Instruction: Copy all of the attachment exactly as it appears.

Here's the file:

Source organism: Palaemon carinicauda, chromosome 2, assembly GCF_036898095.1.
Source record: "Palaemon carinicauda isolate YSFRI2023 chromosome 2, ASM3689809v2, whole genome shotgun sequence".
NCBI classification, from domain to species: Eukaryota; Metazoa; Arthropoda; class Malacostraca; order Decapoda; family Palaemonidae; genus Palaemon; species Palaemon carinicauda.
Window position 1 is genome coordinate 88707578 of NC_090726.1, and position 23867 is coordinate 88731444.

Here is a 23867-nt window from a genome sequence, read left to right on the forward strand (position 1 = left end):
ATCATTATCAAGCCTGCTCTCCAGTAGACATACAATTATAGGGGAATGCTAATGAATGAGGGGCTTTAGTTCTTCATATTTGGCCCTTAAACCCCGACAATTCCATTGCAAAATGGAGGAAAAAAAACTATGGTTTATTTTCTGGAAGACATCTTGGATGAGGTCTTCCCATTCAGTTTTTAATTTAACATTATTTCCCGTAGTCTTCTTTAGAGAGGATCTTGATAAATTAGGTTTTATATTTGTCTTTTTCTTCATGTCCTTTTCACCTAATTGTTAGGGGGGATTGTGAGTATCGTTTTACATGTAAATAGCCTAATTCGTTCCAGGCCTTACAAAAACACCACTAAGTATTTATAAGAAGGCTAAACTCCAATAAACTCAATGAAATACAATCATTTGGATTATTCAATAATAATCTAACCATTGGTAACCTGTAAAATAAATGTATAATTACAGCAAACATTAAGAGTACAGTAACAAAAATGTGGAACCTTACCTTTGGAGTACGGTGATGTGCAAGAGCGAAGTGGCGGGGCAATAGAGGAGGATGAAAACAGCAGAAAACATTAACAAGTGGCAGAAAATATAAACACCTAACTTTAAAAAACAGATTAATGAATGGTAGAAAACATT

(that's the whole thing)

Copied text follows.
Source organism: Palaemon carinicauda, chromosome 2, assembly GCF_036898095.1.
Source record: "Palaemon carinicauda isolate YSFRI2023 chromosome 2, ASM3689809v2, whole genome shotgun sequence".
NCBI classification, from domain to species: Eukaryota; Metazoa; Arthropoda; class Malacostraca; order Decapoda; family Palaemonidae; genus Palaemon; species Palaemon carinicauda.
Window position 1 is genome coordinate 88707578 of NC_090726.1, and position 23867 is coordinate 88731444.

Here is a 23867-nt window from a genome sequence, read left to right on the forward strand (position 1 = left end):
ATCATTATCAAGCCTGCTCTCCAGTAGACATACAATTATAGGGGAATGCTAATGAATGAGGGGCTTTAGTTCTTCATATTTGGCCCTTAAACCCCGACAATTCCATTGCAAAATGGAGGAAAAAAAACTATGGTTTATTTTCTGGAAGACATCTTGGATGAGGTCTTCCCATTCAGTTTTTAATTTAACATTATTTCCCGTAGTCTTCTTTAGAGAGGATCTTGATAAATTAGGTTTTATATTTGTCTTTTTCTTCATGTCCTTTTCACCTAATTGTTAGGGGGGATTGTGAGTATCGTTTTACATGTAAATAGCCTAATTCGTTCCAGGCCTTACAAAAACACCACTAAGTATTTATAAGAAGGCTAAACTCCAATAAACTCAATGAAATACAATCATTTGGATTATTCAATAATAATCTAACCATTGGTAACCTGTAAAATAAATGTATAATTACAGCAAACATTAAGAGTACAGTAACAAAAATGTGGAACCTTACCTTTGGAGTACGGTGATGTGCAAGAGCGAAGTGGCGGGGCAATAGAGGAGGATGAAAACAGCAGAAAACATTAACAAGTGGCAGAAAATATAAACACCTAACTTTAAAAAACAGATTAATGAATGGTAGAAAACATT